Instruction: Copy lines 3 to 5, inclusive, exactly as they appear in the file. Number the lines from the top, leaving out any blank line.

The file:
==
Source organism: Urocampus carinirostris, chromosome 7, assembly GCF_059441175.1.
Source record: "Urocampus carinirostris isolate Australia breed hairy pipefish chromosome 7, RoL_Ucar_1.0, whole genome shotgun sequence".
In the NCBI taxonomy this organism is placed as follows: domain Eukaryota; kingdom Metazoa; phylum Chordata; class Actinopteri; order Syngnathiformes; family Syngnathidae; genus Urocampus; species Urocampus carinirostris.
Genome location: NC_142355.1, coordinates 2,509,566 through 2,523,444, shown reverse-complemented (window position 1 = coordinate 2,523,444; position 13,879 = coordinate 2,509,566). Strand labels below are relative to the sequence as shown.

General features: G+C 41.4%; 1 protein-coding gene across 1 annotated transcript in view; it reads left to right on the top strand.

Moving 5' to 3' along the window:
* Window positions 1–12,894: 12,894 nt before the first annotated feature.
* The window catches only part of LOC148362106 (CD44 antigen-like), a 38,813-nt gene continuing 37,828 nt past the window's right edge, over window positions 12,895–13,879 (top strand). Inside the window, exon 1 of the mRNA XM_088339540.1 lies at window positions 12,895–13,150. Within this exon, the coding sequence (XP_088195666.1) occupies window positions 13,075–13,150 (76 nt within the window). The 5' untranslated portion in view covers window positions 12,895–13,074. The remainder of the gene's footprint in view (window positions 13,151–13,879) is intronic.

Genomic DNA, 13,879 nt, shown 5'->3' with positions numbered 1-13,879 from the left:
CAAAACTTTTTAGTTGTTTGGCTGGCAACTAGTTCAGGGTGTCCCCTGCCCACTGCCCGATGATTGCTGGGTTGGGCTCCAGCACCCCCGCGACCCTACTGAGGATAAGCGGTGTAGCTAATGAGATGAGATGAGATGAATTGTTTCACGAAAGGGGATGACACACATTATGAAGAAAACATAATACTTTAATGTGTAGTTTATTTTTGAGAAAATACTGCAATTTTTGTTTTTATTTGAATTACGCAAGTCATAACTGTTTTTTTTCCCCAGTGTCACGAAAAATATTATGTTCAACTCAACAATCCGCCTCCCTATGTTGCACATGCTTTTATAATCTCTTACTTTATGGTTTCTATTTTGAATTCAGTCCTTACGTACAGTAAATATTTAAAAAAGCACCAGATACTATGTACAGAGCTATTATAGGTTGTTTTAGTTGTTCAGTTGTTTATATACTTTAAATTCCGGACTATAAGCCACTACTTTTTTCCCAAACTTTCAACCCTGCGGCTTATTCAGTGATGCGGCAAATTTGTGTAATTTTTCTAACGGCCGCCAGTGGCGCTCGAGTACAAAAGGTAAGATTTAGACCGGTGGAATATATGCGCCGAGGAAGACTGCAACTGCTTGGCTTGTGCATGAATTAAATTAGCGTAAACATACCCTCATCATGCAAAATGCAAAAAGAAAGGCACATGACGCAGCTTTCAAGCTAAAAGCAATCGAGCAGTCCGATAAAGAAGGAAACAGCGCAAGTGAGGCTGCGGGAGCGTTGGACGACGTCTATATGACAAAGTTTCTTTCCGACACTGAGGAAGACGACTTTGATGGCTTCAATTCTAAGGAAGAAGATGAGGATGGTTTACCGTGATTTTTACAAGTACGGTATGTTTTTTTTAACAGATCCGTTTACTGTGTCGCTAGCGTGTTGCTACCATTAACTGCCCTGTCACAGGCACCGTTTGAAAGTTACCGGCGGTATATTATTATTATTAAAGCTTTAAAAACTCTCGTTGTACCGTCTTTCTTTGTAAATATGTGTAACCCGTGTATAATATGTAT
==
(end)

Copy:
In the NCBI taxonomy this organism is placed as follows: domain Eukaryota; kingdom Metazoa; phylum Chordata; class Actinopteri; order Syngnathiformes; family Syngnathidae; genus Urocampus; species Urocampus carinirostris.
Genome location: NC_142355.1, coordinates 2,509,566 through 2,523,444, shown reverse-complemented (window position 1 = coordinate 2,523,444; position 13,879 = coordinate 2,509,566). Strand labels below are relative to the sequence as shown.

General features: G+C 41.4%; 1 protein-coding gene across 1 annotated transcript in view; it reads left to right on the top strand.